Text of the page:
The probe's main ingredient is a molecule that labels active proteases - protein-destroying enzymes - that run amok in cancerous cells. The molecule is normally invisible to the naked eye but it carries a fluorescent tag that lights up when it binds to the protease. The tag beams out near-infrared light that passes through skin and is detectable with a special camera.
"We think these probes may ultimately provide a less harmful, noninvasive method of detecting cancer," said Galia Blum, PhD, a postdoctoral scholar in the laboratory of Matthew Bogyo, PhD, assistant professor of pathology Stanford University Medical Center.
A key advantage of this enzyme-targeting molecule is its size. About 100 times smaller than other molecular imaging reporters, it can easily slip across the cell membrane and enter living cells. It can also move through the animal quickly, which opens up the possibility of using the technique to light up tumors while surgery is in progress.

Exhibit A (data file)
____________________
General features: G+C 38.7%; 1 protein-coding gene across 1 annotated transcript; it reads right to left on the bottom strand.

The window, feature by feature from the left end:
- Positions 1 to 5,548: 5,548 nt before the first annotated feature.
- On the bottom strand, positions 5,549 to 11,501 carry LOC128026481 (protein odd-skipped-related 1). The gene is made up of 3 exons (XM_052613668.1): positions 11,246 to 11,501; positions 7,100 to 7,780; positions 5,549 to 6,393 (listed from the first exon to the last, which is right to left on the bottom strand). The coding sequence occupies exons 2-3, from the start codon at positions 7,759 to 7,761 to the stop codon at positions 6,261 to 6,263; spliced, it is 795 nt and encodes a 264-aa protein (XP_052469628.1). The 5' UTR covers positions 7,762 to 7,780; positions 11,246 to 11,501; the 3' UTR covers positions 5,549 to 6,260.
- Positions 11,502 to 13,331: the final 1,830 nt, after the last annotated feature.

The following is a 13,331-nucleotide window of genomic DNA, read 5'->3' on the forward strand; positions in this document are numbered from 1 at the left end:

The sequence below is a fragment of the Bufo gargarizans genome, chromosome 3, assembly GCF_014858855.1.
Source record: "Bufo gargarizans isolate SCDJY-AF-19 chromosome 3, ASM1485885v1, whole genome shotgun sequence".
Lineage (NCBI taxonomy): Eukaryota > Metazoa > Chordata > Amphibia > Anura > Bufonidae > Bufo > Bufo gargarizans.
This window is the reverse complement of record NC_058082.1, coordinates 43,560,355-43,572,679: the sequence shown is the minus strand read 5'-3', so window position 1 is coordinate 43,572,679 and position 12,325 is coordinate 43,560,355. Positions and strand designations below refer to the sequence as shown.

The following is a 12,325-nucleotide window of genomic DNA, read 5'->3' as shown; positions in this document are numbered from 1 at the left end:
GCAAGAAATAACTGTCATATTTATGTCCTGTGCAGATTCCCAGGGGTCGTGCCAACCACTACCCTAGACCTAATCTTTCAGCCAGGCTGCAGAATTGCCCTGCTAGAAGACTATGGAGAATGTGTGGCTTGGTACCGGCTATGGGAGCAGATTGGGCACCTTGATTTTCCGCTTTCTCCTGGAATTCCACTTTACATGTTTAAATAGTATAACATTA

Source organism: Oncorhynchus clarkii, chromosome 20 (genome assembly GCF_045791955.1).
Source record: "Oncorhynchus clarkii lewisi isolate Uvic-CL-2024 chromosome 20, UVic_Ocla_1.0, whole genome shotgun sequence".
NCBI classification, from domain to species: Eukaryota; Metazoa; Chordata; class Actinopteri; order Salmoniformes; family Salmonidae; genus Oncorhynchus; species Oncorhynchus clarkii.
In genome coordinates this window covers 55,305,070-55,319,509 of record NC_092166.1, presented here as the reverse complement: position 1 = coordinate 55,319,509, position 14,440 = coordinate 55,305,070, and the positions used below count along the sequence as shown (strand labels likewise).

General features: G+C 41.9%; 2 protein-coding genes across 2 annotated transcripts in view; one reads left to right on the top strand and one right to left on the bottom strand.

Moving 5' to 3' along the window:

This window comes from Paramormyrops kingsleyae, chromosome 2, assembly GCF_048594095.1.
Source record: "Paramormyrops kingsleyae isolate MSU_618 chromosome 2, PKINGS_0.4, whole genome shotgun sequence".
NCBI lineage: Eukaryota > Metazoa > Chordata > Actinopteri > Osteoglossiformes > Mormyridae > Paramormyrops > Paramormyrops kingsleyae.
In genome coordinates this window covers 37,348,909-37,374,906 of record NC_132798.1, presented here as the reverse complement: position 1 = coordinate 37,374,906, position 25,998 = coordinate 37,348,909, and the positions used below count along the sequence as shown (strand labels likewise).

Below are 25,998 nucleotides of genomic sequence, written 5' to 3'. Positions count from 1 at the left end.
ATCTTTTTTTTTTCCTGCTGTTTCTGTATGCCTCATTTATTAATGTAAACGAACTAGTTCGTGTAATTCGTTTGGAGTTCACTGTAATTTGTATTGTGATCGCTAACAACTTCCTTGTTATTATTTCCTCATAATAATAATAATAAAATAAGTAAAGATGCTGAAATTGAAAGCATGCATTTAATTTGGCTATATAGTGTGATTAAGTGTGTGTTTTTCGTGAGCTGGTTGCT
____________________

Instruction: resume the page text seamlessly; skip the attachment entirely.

"Unlike other enzyme-targeting molecules, it's very specific, sticks to where it binds and does it all very rapidly - in 30 minutes or less," Bogyo said.
And unlike most other molecular probes, this type identifies only active enzymes. "We went one step beyond just telling if the enzymes are there. We can answer the question, 'Are they active"' That's important because an accumulation of inactive enzymes doesn't necessarily indicate disease," Blum said.
The researchers designed the probe to bind to a subset of a family of proteases called cysteine cathepsins, which are more active in several types of cancer as well as other diseases.
MEDICA.de; Source: Stanford University Medical Center